``Like I say, it was a hard life for me. It was a hard childhood.''

Even today most soldiers who go AWOL are southern rural poor or working class, city kids who volunteered for service, Clancy Sigal, a former soldier and now an author and screenwriter in Los Angeles, says. ``Carmona is a classic deserter. His story could be replicated thousands of times,'' he writes in an e-mail.

``As a former ``station master'' on the London end of a global underground railway that operated in the '60s and '70s for American draft dodgers and deserters from the Vietnam War, Sigal knows what a life-altering decision Carmona made. ``Once a soldier steps across that 30-day line he becomes, existentially, a different person: free, scared and living purely by his survival guile,'' Sigal wrote last March in the Guardian. ``Desertion can break him psychologically -- it's so lonely -- or make him think for the first time.'' Sigal is worried about the new generation of deserters. He frets in an e-mail that without help, Carmona could fall through the cracks.

The legal consequences of desertion are unpredictable, and in more publicized cases, deserters risk more punishment, Sigal believes. Lt. Col. Pamela L. Hart, a spokeswoman for the Army, denies that punishment is based on a deserter's outspokenness. ``I would not subscribe to that way of thinking at all. I have confidence in our system and the judgment of the commanders in charge,'' she said.

Carmona's arrest in late July received little notice beyond the local newspaper, ranking only a brief mention in The New York Times. That's because James Gilbert Carmona was no war hero. He never fought in Vietnam, nor did he go AWOL from the Army to make a lofty political statement. He was -- looking back at the moment as an adult decades later -- a hot-tempered youth denied a leave to go see his sick mother.

And in that, he is not unusual. Draft resisters and deserters got plenty of press in the days of the deeply divisive Vietnam War. And even though you don't hear much about it, desertion is not a problem that has gone away. Sigal thinks it could worsen as the Iraq war drags on, American deaths climb above 1,000 and more questions are raised about the reliability of intelligence reports that served as the premise for the attacks on Iraq.

In the Army alone, nearly 16,000 soldiers deserted from 2000 through April of this year. There were 4,597 Army deserters in 2001, and 4,004 in 2002. By 2003 the numbers dropped dramatically to 2,077, but there have been 1,286 desertions in the first four months of this year , and this despite a change in Army policy made in late 2003 that is designed to reduce the numbers.

The numbers, of course, are nowhere near those of the Vietnam era, when plenty of soldiers walked a path similar to Carmona's. The year after he left the Army, desertions spiked to 3.4 percent of an Army of more than 1.1 million soldiers. The number has not been rivaled since.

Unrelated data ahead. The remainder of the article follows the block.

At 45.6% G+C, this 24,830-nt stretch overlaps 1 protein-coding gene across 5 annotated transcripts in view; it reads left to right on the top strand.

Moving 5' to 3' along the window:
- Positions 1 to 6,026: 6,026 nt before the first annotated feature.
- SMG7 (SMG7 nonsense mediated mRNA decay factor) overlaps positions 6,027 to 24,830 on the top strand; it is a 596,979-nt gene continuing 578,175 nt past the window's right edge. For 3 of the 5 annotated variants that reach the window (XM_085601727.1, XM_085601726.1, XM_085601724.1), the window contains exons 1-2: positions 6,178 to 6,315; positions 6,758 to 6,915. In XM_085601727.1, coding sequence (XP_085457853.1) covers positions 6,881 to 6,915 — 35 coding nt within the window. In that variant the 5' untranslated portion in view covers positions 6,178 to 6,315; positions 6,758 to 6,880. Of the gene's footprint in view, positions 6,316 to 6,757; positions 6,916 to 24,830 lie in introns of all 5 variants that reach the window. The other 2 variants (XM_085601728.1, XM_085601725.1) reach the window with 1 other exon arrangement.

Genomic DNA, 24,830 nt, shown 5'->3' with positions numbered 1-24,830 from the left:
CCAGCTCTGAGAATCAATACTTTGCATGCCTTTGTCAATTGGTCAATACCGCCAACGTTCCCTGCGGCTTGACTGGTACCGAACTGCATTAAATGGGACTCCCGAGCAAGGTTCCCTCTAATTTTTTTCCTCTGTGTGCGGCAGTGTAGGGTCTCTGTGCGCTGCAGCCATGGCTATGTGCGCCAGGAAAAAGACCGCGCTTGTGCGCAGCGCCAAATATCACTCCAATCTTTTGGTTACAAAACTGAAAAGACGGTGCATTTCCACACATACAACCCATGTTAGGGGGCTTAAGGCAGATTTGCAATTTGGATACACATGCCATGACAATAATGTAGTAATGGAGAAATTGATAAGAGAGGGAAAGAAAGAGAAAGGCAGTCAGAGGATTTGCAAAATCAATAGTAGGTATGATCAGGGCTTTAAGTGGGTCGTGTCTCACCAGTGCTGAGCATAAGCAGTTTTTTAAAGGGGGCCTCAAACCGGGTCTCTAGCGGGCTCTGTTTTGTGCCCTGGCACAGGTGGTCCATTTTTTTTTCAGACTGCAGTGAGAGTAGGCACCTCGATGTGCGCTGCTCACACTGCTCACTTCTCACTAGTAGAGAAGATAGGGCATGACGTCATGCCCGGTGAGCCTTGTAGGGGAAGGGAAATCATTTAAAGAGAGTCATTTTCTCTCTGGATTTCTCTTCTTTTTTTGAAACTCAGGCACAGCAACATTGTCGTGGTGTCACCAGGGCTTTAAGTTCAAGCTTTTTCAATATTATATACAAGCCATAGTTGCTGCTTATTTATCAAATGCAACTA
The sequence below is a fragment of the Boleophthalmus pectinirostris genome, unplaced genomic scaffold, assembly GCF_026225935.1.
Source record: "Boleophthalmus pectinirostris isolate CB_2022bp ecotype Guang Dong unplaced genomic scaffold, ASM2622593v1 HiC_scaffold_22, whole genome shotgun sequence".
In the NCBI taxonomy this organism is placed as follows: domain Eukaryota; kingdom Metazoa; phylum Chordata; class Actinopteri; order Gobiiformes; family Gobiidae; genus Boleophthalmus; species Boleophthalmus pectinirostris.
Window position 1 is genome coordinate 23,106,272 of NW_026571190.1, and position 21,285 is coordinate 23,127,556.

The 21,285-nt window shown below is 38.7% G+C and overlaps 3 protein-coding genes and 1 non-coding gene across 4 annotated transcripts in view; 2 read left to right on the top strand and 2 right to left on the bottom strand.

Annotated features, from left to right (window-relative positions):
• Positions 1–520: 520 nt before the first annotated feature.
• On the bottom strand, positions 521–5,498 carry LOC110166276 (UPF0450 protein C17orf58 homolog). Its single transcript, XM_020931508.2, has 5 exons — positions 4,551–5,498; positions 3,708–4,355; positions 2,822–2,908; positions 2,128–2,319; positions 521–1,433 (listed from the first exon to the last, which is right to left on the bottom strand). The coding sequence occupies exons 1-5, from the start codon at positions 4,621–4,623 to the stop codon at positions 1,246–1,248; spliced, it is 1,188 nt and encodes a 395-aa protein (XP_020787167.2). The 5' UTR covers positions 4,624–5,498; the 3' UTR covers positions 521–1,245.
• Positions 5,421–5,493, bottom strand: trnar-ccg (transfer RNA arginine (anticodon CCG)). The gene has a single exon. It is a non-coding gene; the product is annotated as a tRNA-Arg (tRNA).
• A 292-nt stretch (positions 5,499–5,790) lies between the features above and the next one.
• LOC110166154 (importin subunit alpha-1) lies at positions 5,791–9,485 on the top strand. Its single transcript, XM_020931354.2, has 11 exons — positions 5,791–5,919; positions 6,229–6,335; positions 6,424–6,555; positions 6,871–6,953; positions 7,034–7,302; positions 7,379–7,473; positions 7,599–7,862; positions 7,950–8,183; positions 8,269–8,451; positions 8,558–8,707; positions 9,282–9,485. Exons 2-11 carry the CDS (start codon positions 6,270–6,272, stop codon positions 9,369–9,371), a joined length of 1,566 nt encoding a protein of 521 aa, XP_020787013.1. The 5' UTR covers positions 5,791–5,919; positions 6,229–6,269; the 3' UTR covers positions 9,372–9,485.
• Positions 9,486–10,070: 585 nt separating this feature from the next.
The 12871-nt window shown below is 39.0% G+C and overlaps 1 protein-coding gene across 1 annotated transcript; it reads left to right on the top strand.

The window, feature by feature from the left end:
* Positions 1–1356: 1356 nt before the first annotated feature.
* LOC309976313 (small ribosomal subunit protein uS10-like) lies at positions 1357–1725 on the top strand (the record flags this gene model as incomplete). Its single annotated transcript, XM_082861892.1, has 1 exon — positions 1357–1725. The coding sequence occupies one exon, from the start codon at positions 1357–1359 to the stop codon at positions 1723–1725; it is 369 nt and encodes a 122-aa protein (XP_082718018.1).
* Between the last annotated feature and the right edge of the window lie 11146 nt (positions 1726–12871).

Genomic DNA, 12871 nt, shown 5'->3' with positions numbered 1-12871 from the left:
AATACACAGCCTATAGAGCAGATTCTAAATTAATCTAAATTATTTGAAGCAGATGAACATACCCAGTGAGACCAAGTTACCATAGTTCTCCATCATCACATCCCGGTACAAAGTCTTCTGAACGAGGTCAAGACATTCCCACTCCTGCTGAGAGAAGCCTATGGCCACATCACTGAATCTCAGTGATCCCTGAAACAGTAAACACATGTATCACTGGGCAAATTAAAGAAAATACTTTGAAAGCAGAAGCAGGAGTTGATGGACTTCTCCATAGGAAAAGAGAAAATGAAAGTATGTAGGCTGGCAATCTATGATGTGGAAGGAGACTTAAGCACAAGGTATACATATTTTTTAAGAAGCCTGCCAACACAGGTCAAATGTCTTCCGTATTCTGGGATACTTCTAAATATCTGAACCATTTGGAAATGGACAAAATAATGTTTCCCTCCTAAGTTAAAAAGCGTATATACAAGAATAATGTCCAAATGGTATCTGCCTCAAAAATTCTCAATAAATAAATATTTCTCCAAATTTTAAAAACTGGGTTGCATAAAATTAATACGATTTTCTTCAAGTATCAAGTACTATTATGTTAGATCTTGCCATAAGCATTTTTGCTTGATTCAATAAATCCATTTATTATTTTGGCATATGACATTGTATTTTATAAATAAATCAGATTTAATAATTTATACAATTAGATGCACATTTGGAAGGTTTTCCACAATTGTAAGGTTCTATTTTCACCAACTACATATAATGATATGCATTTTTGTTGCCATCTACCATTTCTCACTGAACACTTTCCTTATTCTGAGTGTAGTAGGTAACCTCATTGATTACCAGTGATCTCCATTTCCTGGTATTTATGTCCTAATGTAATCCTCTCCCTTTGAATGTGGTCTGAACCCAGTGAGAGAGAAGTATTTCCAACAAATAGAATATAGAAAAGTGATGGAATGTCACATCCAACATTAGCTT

How many of those deserters are still out there is unknown because the 2,491 FBI warrants pending for Army deserters as of April 2004 are not broken down by conflict. But Army officials say finding a deserter now from the Vietnam era is rare. In a well-publicized case, Sgt. Robert Jenkins, a soldier who went missing in the Korean Demilitarized Zone in January 1965, turned himself in earlier this month to face charges of desertion after living in North Korea for 39 years.

After the Vietnam War ended, many men who avoided the conflict turned themselves in. Presidents declared clemency programs, if not forgiveness, for thousands who dodged the draft. Since Carmona was a deserter and not a draft avoider, he may not have qualified for the clemency President Carter granted to draft resisters on his first day in office. However, he apparently qualified for an alternative service program started by President Ford, which included deserters. Thirty-four years after his disappearance, a letter explaining Ford's program is still in Carmona's military file. It was mailed to one of Carmona's relatives, but never delivered. The envelope is stamped ``return to sender.''

Working the front lines of today's deserter issue is Steve Morse, GI rights coordinator for the Central Committee for Conscientious Objectors. And, he knows something about the issue. A former member of the Students for a Democratic Society, Morse joined the Army in 1969 to be part of the GI resistance movement.

These days, he has watched the number of phone calls to his group's hotline nearly double from 15,000 in 2001 to 29,000 last year. This year, he expects the total to reach 35,000.

Of the 2,800 monthly calls, about one-quarter are from soldiers who are AWOL, considering going AWOL or from their families. They want to know their options and the consequences of walking away. Parents may call about a son or daughter who is having trouble in basic training; they are traumatized, or depressed, even injured.